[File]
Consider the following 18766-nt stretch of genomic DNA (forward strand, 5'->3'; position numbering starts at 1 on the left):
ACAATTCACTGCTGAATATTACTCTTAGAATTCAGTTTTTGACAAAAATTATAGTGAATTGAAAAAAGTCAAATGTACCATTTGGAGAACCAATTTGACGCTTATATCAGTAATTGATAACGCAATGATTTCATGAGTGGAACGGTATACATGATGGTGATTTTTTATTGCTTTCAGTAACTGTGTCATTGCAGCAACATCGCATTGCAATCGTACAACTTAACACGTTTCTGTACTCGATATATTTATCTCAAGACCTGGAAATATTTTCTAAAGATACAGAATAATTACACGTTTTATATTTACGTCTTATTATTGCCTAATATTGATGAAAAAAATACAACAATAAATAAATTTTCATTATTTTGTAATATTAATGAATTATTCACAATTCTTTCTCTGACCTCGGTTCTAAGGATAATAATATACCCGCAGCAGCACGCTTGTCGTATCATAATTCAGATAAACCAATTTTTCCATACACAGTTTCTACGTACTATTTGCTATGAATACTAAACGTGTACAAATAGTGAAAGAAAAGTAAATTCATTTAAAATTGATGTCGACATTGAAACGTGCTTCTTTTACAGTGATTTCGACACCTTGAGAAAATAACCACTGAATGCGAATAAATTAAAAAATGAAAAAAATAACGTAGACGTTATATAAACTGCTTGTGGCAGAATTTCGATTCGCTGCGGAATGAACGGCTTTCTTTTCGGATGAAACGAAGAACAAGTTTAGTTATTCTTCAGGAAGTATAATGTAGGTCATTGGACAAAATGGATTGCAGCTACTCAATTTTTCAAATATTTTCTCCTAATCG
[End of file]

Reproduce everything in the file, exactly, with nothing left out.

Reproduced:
Consider the following 18766-nt stretch of genomic DNA (forward strand, 5'->3'; position numbering starts at 1 on the left):
ACAATTCACTGCTGAATATTACTCTTAGAATTCAGTTTTTGACAAAAATTATAGTGAATTGAAAAAAGTCAAATGTACCATTTGGAGAACCAATTTGACGCTTATATCAGTAATTGATAACGCAATGATTTCATGAGTGGAACGGTATACATGATGGTGATTTTTTATTGCTTTCAGTAACTGTGTCATTGCAGCAACATCGCATTGCAATCGTACAACTTAACACGTTTCTGTACTCGATATATTTATCTCAAGACCTGGAAATATTTTCTAAAGATACAGAATAATTACACGTTTTATATTTACGTCTTATTATTGCCTAATATTGATGAAAAAAATACAACAATAAATAAATTTTCATTATTTTGTAATATTAATGAATTATTCACAATTCTTTCTCTGACCTCGGTTCTAAGGATAATAATATACCCGCAGCAGCACGCTTGTCGTATCATAATTCAGATAAACCAATTTTTCCATACACAGTTTCTACGTACTATTTGCTATGAATACTAAACGTGTACAAATAGTGAAAGAAAAGTAAATTCATTTAAAATTGATGTCGACATTGAAACGTGCTTCTTTTACAGTGATTTCGACACCTTGAGAAAATAACCACTGAATGCGAATAAATTAAAAAATGAAAAAAATAACGTAGACGTTATATAAACTGCTTGTGGCAGAATTTCGATTCGCTGCGGAATGAACGGCTTTCTTTTCGGATGAAACGAAGAACAAGTTTAGTTATTCTTCAGGAAGTATAATGTAGGTCATTGGACAAAATGGATTGCAGCTACTCAATTTTTCAAATATTTTCTCCTAATCG